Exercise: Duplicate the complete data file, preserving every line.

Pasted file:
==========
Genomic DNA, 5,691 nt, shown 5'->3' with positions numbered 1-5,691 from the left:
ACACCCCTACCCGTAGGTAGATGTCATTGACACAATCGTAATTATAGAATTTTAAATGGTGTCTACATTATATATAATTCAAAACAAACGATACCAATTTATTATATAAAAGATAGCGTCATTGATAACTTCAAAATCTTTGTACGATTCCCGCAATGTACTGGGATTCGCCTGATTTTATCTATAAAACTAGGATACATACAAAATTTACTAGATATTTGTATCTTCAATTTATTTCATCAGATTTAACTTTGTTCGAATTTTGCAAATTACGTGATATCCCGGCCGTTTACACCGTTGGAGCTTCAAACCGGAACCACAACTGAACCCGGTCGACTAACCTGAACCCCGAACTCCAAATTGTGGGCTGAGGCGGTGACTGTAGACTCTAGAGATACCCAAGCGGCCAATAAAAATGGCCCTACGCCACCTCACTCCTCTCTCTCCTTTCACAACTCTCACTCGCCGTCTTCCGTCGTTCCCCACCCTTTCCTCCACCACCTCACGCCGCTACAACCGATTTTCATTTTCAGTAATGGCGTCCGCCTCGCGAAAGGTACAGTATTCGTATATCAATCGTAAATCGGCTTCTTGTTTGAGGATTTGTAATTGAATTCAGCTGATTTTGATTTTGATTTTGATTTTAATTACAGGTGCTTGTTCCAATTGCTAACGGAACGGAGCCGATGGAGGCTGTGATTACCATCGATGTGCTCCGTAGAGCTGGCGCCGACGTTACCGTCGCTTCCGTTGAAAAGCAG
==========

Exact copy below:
Genomic DNA, 5,691 nt, shown 5'->3' with positions numbered 1-5,691 from the left:
ACACCCCTACCCGTAGGTAGATGTCATTGACACAATCGTAATTATAGAATTTTAAATGGTGTCTACATTATATATAATTCAAAACAAACGATACCAATTTATTATATAAAAGATAGCGTCATTGATAACTTCAAAATCTTTGTACGATTCCCGCAATGTACTGGGATTCGCCTGATTTTATCTATAAAACTAGGATACATACAAAATTTACTAGATATTTGTATCTTCAATTTATTTCATCAGATTTAACTTTGTTCGAATTTTGCAAATTACGTGATATCCCGGCCGTTTACACCGTTGGAGCTTCAAACCGGAACCACAACTGAACCCGGTCGACTAACCTGAACCCCGAACTCCAAATTGTGGGCTGAGGCGGTGACTGTAGACTCTAGAGATACCCAAGCGGCCAATAAAAATGGCCCTACGCCACCTCACTCCTCTCTCTCCTTTCACAACTCTCACTCGCCGTCTTCCGTCGTTCCCCACCCTTTCCTCCACCACCTCACGCCGCTACAACCGATTTTCATTTTCAGTAATGGCGTCCGCCTCGCGAAAGGTACAGTATTCGTATATCAATCGTAAATCGGCTTCTTGTTTGAGGATTTGTAATTGAATTCAGCTGATTTTGATTTTGATTTTGATTTTAATTACAGGTGCTTGTTCCAATTGCTAACGGAACGGAGCCGATGGAGGCTGTGATTACCATCGATGTGCTCCGTAGAGCTGGCGCCGACGTTACCGTCGCTTCCGTTGAAAAGCAG